(Written June 1, 2021 for today’s edition of the Winkler-Morden Voice newspaper)
What is genocide?
The United States Holocaust Memorial Museum says the following quoting from the United Nations definition adopted in 1948:
“Genocide is an internationally recognized crime where acts are committed with the intent to destroy, in whole or in part, a national, ethnic, racial, or religious group. These acts fall into five categories:
- Killing members of the group
- Causing serious bodily or mental harm to members of the group
- Deliberately inflicting on the group conditions of life calculated to bring about its physical destruction in whole or in part
- Imposing measures intended to prevent births within the group
- Forcibly transferring children of the group to another group
There are a number of other serious, violent crimes that do not fall under the specific definition of genocide. They include crimes against humanity, war crimes, ethnic cleansing, and mass killing.”
Oxford defines it as: “The deliberate killing of a large group of people, especially those of a particular race or nation. The term is recorded from the 1940s, in relation to Nazi rule in occupied Europe.”
I am thinking about the word because of the news of the mass grave containing 215 Indigenous children at a residential school site in British Columbia.
Canada’s government has been studiously avoiding using the term in relation to what has occurred and continues to occur to First Nations. The admission of genocide comes with responsibilities that no government up to this day wants to usher in despite increasing calls and evidence supporting its existence.
This is what happened and continues to happen to the Indigenous peoples of Canada. Every single point from the Holocaust museum AND the Oxford dictionary applies to their circumstance past and present. The genocidal structures and systems are so rooted and endemic to our nation that they actually go shockingly unnoticed by those who have not and are not experiencing it.
From the moment of colonization Indigenous peoples have been killed and injured. They have suffered generational mental harm; there has been deliberate inflictions on the conditions of life calculated to bring about physical and cultural destruction, or, as former deputy superintendent of the Department of Indian Affairs Duncan Campbell Scott once said in relation to an amendment to the Indian Act –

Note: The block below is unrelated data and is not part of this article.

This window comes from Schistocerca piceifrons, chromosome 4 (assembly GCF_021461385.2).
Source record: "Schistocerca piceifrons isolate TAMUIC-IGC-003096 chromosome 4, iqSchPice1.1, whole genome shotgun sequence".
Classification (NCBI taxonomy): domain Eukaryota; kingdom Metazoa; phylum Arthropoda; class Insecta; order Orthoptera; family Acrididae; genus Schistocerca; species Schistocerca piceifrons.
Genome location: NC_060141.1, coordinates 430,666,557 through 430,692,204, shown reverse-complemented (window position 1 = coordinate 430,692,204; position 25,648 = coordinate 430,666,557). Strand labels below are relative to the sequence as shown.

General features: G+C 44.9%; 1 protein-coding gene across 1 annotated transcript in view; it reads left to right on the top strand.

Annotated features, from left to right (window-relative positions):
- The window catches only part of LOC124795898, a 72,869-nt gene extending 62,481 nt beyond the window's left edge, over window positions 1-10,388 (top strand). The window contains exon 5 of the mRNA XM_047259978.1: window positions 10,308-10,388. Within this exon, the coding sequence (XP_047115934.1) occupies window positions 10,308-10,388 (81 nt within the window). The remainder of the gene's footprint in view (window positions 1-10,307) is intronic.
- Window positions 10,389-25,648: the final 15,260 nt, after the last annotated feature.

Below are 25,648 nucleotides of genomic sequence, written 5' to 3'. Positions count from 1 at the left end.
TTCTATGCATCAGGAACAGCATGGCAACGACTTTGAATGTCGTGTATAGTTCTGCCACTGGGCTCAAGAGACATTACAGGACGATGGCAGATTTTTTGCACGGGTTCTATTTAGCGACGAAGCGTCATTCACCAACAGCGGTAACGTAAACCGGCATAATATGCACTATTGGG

“I want to get rid of the Indian problem….Our object is to continue until there is not a single Indian in Canada that has not been absorbed into the body politic, and there is no Indian question, and no Indian department, that is the whole object of this Bill.”
Scott, who knowingly ignored a report from Canada’s Chief Medical Officer warning of deadly conditions in residential schools that were killing children and changed the Indian Act requiring Indigenous children between the ages of 5-15 to attend them.
There has been forced sterilization of First Nation’s women intended to prevent births; and children were and still are forcibly transferred out of the culture and the hands of parents and family.
I hesitate to say that the history of what has and is occurring to Indigenous people in Canada could not get closer to the various definitions of genocide because I know how terribly creative people can be with their horrors.
It is well beyond the time for Canada’s government and people to admit the obvious – genocide has and continues to occur in Canada.
One cannot move to end a thing if one denies that thing’s existence in the first place. Institutions complicit in the effort such as churches, also need to admit their role and use the word – genocide.
We must confront this horror so we can work to heal and end it.
It doesn’t matter if you don’t think you were involved. It doesn’t matter that my grandparents didn’t come to Canada until 1910. It doesn’t matter that I feel bad. What matters is acknowledging the reality of genocide.
People are worried about the cost of such admissions. People are worried about saddling their children with debt and bankrupting the future.
I can tell you this – I would rather leave my children with a financially bankrupt nation because we had to work to build infrastructure and heal wounds than a morally bankrupt nation because we are afraid of admitting genocide and owning up to the horrors perpetrated on our fellow citizens…the horrors of genocide.